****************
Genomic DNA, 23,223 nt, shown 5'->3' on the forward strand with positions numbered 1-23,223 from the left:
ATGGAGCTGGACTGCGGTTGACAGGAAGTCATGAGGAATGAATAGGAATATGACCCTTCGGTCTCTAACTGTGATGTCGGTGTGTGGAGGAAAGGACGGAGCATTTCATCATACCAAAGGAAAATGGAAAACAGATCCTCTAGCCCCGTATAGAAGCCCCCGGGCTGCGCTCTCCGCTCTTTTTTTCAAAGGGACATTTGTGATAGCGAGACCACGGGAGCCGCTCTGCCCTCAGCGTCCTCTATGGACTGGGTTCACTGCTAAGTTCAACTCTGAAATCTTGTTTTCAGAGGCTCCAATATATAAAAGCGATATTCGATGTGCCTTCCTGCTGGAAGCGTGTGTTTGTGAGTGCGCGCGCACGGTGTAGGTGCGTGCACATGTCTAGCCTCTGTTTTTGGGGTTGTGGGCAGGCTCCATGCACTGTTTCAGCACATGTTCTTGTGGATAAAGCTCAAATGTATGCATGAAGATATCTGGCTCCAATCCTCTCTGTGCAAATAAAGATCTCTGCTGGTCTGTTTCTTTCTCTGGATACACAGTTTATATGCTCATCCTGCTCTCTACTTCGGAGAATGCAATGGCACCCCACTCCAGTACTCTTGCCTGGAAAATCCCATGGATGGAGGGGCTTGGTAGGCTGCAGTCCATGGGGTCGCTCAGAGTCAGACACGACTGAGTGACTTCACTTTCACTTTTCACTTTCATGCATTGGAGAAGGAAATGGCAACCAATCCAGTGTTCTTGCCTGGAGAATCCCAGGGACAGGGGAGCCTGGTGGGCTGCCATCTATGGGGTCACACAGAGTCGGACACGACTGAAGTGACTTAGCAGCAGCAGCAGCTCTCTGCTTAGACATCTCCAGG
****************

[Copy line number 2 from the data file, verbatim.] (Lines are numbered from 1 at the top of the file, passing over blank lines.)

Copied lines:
ATGGAGCTGGACTGCGGTTGACAGGAAGTCATGAGGAATGAATAGGAATATGACCCTTCGGTCTCTAACTGTGATGTCGGTGTGTGGAGGAAAGGACGGAGCATTTCATCATACCAAAGGAAAATGGAAAACAGATCCTCTAGCCCCGTATAGAAGCCCCCGGGCTGCGCTCTCCGCTCTTTTTTTCAAAGGGACATTTGTGATAGCGAGACCACGGGAGCCGCTCTGCCCTCAGCGTCCTCTATGGACTGGGTTCACTGCTAAGTTCAACTCTGAAATCTTGTTTTCAGAGGCTCCAATATATAAAAGCGATATTCGATGTGCCTTCCTGCTGGAAGCGTGTGTTTGTGAGTGCGCGCGCACGGTGTAGGTGCGTGCACATGTCTAGCCTCTGTTTTTGGGGTTGTGGGCAGGCTCCATGCACTGTTTCAGCACATGTTCTTGTGGATAAAGCTCAAATGTATGCATGAAGATATCTGGCTCCAATCCTCTCTGTGCAAATAAAGATCTCTGCTGGTCTGTTTCTTTCTCTGGATACACAGTTTATATGCTCATCCTGCTCTCTACTTCGGAGAATGCAATGGCACCCCACTCCAGTACTCTTGCCTGGAAAATCCCATGGATGGAGGGGCTTGGTAGGCTGCAGTCCATGGGGTCGCTCAGAGTCAGACACGACTGAGTGACTTCACTTTCACTTTTCACTTTCATGCATTGGAGAAGGAAATGGCAACCAATCCAGTGTTCTTGCCTGGAGAATCCCAGGGACAGGGGAGCCTGGTGGGCTGCCATCTATGGGGTCACACAGAGTCGGACACGACTGAAGTGACTTAGCAGCAGCAGCAGCTCTCTGCTTAGACATCTCCAGG